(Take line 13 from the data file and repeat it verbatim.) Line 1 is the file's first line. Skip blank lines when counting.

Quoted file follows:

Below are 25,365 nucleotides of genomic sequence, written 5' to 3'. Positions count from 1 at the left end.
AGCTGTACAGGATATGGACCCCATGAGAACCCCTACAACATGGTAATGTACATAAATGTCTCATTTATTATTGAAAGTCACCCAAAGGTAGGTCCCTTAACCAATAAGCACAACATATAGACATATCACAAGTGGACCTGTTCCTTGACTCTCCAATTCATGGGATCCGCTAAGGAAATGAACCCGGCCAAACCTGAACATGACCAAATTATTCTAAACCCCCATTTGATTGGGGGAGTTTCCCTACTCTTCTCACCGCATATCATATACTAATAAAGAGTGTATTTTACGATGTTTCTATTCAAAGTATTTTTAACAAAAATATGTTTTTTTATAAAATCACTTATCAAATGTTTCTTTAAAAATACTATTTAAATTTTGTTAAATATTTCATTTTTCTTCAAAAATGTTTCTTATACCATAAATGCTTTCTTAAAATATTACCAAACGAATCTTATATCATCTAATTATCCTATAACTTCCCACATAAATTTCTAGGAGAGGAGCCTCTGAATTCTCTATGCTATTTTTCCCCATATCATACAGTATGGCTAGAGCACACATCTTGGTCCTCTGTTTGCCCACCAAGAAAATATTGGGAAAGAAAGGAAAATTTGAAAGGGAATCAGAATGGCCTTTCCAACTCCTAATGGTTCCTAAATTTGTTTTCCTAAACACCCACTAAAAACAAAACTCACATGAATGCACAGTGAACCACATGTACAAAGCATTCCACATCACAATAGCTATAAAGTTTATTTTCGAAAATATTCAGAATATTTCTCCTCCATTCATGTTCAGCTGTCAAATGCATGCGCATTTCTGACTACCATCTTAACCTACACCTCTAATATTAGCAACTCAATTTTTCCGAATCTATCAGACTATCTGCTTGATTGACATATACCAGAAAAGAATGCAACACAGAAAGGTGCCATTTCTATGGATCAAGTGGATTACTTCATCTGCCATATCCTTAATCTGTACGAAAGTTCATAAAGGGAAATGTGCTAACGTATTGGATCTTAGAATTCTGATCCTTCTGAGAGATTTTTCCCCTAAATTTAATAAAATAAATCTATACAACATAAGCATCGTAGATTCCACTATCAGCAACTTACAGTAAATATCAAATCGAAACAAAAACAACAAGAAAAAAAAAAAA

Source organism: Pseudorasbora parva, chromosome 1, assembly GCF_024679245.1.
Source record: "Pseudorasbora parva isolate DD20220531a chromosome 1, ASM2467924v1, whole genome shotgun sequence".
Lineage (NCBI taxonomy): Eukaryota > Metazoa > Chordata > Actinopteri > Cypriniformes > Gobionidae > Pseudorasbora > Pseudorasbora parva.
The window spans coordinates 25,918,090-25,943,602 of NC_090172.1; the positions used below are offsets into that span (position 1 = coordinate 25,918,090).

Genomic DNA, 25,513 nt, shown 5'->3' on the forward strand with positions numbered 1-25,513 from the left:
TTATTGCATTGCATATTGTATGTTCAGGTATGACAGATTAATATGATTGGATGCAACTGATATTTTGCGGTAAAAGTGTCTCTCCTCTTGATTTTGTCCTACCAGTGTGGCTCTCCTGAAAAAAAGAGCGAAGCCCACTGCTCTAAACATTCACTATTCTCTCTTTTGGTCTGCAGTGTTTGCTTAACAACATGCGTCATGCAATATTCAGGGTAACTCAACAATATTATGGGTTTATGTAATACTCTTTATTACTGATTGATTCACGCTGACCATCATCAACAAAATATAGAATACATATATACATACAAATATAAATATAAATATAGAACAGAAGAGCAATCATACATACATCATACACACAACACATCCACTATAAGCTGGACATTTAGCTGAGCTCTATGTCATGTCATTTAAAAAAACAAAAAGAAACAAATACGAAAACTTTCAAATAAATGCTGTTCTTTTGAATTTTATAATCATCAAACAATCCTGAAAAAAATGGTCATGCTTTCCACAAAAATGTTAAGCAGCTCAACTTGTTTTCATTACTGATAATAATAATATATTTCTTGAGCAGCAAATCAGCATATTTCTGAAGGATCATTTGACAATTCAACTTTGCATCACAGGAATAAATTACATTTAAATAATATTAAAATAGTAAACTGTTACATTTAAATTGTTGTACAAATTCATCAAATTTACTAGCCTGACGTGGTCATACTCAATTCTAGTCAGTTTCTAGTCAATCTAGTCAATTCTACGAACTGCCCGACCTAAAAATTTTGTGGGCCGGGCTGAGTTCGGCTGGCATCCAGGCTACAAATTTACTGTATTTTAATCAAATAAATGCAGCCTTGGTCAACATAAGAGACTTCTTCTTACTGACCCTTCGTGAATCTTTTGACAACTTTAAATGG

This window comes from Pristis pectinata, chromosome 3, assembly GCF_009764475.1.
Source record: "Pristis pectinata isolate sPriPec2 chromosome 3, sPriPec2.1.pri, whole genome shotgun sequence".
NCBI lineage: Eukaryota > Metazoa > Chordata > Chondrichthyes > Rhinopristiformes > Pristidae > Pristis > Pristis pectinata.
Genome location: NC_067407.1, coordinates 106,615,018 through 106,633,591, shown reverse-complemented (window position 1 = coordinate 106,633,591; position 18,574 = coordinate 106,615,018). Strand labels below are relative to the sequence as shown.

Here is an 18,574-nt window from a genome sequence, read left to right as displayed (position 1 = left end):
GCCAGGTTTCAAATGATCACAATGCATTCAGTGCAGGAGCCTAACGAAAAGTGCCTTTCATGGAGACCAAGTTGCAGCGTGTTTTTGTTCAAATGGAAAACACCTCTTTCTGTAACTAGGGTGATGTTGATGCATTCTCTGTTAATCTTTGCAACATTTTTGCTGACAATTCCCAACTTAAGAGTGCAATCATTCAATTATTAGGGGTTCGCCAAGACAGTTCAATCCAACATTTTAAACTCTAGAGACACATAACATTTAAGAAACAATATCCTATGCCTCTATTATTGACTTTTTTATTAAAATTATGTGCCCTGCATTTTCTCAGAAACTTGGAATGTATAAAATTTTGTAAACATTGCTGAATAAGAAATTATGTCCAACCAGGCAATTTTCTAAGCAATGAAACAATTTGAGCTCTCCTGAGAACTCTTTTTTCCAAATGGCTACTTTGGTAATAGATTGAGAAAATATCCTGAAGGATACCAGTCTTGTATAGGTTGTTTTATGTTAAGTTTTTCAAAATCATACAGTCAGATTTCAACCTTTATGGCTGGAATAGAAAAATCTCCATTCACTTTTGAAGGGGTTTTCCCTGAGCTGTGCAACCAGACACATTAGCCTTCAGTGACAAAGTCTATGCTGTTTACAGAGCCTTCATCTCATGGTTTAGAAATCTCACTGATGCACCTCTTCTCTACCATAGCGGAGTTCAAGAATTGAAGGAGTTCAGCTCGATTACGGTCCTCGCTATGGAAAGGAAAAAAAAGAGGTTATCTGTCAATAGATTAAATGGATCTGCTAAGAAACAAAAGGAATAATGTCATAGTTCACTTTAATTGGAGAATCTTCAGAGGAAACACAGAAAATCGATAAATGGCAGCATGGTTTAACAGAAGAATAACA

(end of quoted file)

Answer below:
Here is an 18,574-nt window from a genome sequence, read left to right as displayed (position 1 = left end):